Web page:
Muscles grow through protein synthesis. Despite what supplement companies will tell you, there is no magic formula that will supersede the basic science of protein synthesis. Once you understand how protein synthesis creates muscle growth, you can achieve your athletic goals, whether they are bodybuilding or fitness.
Muscles grow by repairing small micro-tears that occur on a cellular level during exercise, making exercise a key component of muscle growth, according to World of Sport Science. Resistance training is generally considered the best type of exercise to promote muscle growth. When the muscle experiences small micro-tears, blood flow to the area increases, bringing with it the necessary components for repair through protein synthesis. In this specific case, the repaired muscle is then stronger and larger than it was before.
For protein synthesis and muscle growth to occur, a number of components must be present. First, the muscle must have exercise-induced micro-injury. Second, naturally occurring hormones, including testosterone and growth hormones produced by the pituitary, must be present. Finally, you must have a diet containing sufficient protein. Protein is the basic building block of all of the body’s tissues, especially muscle. Proteins are made from amino acids, some of which the body can synthesize and some of which must be consumed in the diet.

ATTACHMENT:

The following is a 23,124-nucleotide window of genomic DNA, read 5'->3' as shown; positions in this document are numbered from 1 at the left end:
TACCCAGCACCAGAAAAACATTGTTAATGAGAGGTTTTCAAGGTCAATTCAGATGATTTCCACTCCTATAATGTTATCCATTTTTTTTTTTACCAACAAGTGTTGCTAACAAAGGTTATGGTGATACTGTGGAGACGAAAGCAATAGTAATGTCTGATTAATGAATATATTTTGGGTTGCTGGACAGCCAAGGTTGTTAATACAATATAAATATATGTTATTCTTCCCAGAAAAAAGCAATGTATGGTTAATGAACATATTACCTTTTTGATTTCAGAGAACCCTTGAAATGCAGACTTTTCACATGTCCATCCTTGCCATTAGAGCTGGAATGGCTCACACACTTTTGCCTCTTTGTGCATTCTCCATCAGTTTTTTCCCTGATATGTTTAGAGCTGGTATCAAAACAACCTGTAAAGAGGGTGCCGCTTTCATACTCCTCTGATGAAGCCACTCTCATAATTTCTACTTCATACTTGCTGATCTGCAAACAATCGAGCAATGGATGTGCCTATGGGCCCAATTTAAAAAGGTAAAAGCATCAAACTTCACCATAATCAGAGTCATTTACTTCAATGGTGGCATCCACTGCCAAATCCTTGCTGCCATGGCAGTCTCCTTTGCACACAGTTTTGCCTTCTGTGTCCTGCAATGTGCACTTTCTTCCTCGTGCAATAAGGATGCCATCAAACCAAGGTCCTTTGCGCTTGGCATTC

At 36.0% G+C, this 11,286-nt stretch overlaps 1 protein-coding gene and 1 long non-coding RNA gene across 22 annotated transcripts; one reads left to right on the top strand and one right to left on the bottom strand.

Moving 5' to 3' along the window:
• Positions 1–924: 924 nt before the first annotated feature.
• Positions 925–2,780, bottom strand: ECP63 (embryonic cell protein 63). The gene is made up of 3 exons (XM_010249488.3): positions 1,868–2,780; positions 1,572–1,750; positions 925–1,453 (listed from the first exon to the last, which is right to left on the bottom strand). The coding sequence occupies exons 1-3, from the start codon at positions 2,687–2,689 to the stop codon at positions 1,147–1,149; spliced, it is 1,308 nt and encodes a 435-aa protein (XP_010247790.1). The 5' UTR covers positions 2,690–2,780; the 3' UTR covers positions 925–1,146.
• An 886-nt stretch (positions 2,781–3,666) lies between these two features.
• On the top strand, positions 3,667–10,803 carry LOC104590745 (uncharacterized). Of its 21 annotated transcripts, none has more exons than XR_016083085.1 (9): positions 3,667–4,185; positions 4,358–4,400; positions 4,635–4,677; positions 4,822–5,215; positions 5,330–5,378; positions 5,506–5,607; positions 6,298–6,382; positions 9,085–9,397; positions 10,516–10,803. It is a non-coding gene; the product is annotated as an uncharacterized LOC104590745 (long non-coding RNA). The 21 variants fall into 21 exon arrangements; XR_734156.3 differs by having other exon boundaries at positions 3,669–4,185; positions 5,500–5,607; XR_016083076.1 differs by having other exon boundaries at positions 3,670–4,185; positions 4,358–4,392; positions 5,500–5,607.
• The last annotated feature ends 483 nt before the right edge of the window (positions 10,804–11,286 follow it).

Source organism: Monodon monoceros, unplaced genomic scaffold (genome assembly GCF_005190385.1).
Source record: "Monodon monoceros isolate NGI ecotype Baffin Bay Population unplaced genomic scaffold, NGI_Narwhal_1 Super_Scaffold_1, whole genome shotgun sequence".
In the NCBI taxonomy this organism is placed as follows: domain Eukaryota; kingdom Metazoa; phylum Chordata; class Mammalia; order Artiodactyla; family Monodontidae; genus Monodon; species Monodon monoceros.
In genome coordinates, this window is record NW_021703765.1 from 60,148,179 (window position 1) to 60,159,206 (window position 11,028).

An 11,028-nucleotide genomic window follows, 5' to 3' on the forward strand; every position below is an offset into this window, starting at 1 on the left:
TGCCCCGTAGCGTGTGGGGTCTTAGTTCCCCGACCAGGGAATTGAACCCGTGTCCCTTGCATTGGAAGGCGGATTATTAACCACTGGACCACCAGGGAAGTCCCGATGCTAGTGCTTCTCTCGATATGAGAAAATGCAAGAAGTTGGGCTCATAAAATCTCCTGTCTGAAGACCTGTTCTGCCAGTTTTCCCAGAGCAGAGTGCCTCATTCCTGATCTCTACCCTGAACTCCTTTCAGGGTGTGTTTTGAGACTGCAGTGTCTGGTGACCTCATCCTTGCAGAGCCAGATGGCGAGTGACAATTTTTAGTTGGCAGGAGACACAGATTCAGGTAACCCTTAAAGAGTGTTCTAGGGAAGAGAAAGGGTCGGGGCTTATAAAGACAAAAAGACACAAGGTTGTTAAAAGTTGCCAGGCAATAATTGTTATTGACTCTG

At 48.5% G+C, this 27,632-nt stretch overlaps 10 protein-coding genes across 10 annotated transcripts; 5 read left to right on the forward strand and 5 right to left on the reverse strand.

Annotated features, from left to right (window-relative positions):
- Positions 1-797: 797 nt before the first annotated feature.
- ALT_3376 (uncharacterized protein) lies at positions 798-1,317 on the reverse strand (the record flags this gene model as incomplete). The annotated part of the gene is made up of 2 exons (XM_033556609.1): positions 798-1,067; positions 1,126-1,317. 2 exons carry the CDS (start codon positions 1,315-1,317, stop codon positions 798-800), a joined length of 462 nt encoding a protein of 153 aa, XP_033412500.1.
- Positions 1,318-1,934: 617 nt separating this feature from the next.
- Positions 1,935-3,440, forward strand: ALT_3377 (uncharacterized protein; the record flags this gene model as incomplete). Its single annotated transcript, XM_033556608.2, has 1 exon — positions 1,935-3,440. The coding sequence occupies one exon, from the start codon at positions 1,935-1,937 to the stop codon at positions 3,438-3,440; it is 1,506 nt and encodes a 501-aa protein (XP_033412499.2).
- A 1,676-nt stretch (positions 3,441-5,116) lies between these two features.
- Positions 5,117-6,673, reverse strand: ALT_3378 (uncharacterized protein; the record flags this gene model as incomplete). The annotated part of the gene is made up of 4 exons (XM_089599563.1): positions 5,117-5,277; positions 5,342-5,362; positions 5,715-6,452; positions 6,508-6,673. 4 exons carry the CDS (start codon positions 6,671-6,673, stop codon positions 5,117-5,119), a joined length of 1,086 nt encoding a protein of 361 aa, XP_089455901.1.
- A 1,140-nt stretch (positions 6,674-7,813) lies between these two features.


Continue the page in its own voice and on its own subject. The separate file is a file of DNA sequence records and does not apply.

Protein synthesis does not create new muscle cells. Instead, protein synthesis creates a state of hypertrophy. In hypertrophy, individual muscle cells increase in size. Bigger muscle cells are stronger and may give you a more esthetically pleasing appearance.
Recommendations for the best time to consume protein before and after a workout to increase muscle growth and protein synthesis vary from researcher to researcher. A 2001 article in the “International Journal of Sport Nutrition and Exercise Metabolism” noted a 24- to 48-hour window following resistance exercise when meals can affect muscle hypertrophy.
If muscle growth is your goal, you may want to avoid taking a post-workout over-the-counter pain reliever and soothe your sore muscles with a warm bath instead. According to a 2001 article published in the “American Journal of Physiology, Endocrinology and Metabolism,” over-the-counter doses of acetaminophen and ibuprofen can interfere with post-exercise protein synthesis.